When submitting a request to the Agency, always retain a copy for your file. A copy of this RTK request would be necessary if you should need to file an appeal to our office upon denial. If you do not have a copy of the actual request, your appeal will be dismissed as insufficient.

You should make sure that your request for records is specific and concise. Identify as specifically as you can the records you want, so that an Agency can quickly locate them and determine whether they are public record.

Please be advised that if you send an e-mail request or file a request in person it does not speed-up the time that that an Agency has to respond to your request. An Agency has five business days to respond to a request, whether you place the request in person or by mail and can assert a need for an additional thirty days to process the request.

An Agency has five business days to respond in writing to: 1) grant the request, 2) deny the request (citing the legal basis for denial/partial denial) or 3) invoke a 30-day extension for certain reasons.

The clock starts the day after the request is received during regular business hours.

Acceptable grounds for a 30-day extension includes: off-site location of records, staffing limitations, need for legal review or redaction, complex request, or requester did not pay applicable fees as required, or failed to follow Agency policy.

If an Agency does not respond to a request in the allotted time, the request is deemed denied, and you have the right to file an appeal with the Office of Open Records.

If an Agency denies a record, or a portion of a record, the requester can file an appeal with the Office of Open Records.

The appeal must be submitted to the Office of Open Records within 15 business days of the mailing date of the Agency’s response. Appeals should be sent to Office of Open Records, 333 Market Street, 16th Floor, Harrisburg, PA 17101-2234.  You may visit them at https://www.openrecords.pa.gov/RTKL/ and you may call them at 717-346-9903.

They may also be submitted via facsimile to 717-425-5343 or via email to openrecords@pa.gov as a Microsoft Word or PDF attachment.

All appeals must be in writing and shall include the following information that may be submitted using the Appeals Forms found on http://openrecords.state.pa.us:

  • A copy of the Right-to-Know Request
  • A copy of the denial letter submitted by the Agency – If the agency does not respond in writing within five business days, the request is “deemed denied” (automatically denied) and can be appealed.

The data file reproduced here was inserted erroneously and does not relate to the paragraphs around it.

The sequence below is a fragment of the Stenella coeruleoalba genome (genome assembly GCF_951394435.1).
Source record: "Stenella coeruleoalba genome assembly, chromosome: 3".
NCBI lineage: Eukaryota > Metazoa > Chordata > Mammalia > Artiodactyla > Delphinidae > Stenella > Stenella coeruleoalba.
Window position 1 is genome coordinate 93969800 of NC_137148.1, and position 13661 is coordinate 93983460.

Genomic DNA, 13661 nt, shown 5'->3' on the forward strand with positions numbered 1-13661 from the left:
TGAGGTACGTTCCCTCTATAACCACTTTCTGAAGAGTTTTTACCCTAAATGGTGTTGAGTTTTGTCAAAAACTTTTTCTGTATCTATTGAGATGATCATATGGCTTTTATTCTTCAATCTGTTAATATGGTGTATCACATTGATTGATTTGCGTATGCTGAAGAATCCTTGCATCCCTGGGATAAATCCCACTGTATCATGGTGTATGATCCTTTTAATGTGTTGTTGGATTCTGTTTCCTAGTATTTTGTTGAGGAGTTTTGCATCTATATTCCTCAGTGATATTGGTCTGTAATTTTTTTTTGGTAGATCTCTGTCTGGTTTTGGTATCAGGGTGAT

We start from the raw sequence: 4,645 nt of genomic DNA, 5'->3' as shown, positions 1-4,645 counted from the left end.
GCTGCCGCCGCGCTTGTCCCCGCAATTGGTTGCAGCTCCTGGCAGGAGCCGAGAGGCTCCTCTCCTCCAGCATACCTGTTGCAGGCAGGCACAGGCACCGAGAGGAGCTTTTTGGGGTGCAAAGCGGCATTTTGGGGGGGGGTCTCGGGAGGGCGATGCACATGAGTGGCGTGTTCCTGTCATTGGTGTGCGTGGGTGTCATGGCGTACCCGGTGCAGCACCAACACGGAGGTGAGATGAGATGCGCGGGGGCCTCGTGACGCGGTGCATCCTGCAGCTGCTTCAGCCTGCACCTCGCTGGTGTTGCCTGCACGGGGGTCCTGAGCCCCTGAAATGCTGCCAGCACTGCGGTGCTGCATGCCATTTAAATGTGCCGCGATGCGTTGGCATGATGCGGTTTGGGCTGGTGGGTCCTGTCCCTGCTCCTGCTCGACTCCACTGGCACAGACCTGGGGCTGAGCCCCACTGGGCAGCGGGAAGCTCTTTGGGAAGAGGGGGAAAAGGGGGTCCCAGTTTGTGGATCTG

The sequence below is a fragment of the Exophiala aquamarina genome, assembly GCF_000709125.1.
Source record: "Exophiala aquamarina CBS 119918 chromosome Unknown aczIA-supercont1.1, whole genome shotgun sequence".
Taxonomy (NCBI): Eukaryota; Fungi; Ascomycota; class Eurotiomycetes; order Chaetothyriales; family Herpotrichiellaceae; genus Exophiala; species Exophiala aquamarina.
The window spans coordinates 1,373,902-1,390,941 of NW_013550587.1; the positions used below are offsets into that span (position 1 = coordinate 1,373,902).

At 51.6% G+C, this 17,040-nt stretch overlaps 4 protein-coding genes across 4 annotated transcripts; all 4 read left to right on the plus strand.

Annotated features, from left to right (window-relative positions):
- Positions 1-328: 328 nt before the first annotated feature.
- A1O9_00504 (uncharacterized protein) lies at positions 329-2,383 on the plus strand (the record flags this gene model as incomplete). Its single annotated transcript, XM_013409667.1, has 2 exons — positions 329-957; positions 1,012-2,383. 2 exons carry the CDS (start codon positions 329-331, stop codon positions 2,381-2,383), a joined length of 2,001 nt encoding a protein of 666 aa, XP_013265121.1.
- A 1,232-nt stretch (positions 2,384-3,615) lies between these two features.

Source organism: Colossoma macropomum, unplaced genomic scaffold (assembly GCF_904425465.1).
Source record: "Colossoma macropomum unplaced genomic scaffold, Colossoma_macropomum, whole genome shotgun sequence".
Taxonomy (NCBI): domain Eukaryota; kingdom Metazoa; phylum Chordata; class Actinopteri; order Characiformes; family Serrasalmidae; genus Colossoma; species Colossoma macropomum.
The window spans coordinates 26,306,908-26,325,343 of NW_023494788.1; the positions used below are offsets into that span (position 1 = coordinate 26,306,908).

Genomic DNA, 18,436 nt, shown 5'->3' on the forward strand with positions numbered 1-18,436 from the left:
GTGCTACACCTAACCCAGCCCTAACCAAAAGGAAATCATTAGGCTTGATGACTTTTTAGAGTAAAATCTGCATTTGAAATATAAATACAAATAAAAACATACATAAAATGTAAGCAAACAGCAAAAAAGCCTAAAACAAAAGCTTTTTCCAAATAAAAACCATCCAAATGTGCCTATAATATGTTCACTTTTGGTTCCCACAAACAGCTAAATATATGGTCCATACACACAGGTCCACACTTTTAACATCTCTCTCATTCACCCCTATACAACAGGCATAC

• State the grounds you believe the record is a public record – you must state why you believe the requested record is a public record – a general statement that the record is public under the Right-to-Know Law is insufficient.
  • Address all grounds that the Agency raised in its denial – you must state why you believe each of the agency’s denial, arguments, and exemptions are incorrect – a general statement that the agency is incorrect is insufficient.

The Office of Open Records is required to dismiss any appeal that does not include this information.

When the Office of Open Records receives the appeal, it has 30 days from the date of receipt of the appeal to issue a Final Determination.

The Office of Open Records may conduct a hearing (which is a non-appealable decision) or an in camera review. It may decide the case on the basis of the information filed with the Office. It may seek additional information from the involved parties. In most cases, the Office of Open Records will issue a Final Determination based on information and evidence provided to our Office without conducting a hearing.

When the Office of Open Records issues a Final Determination it is binding on the Agency and requester. If the Agency or the requester wants to appeal the ruling of the Office of Open Records, the appeal must be filed with the appropriate court within 30 calendar days of the mailing of the Final Determination by the Office.

If the parties appeal a Final Determination to Commonwealth Court or a Court of Common Pleas, the Right-to-Know Law requires that the Office of Open Records be served notice of the appeal.

The fee for a standard 8 1/2 x 11 black and white document is up to to 25 cents per page.

  • Postage fees may not exceed the actual cost of mailing.
  • If an Agency offers enhanced electronic access it can establish user fees that must be approved by the Office of Open Records.
  • An Agency cannot charge for the time it takes to redact a document or the legal review needed to determine if a document is a public record.
  • An Agency may require pre-payment if the fees are expected to exceed $100.
  • An Agency may withhold public records if you have not paid for previous requested records.

The law provides a civil penalty of up to $1,500 if an Agency denies access to a public record in bad faith and up to $500 per day when an Agency does not promptly comply with a court order to release records under the act.

If a court holds that records were denied based on an unreasonable interpretation of law, or in bad faith, an Agency can be required to pay attorneys’ fees. If your RTK appeal is deemed frivolous by the court, the requester or agency can be required to pay attorneys’ fees.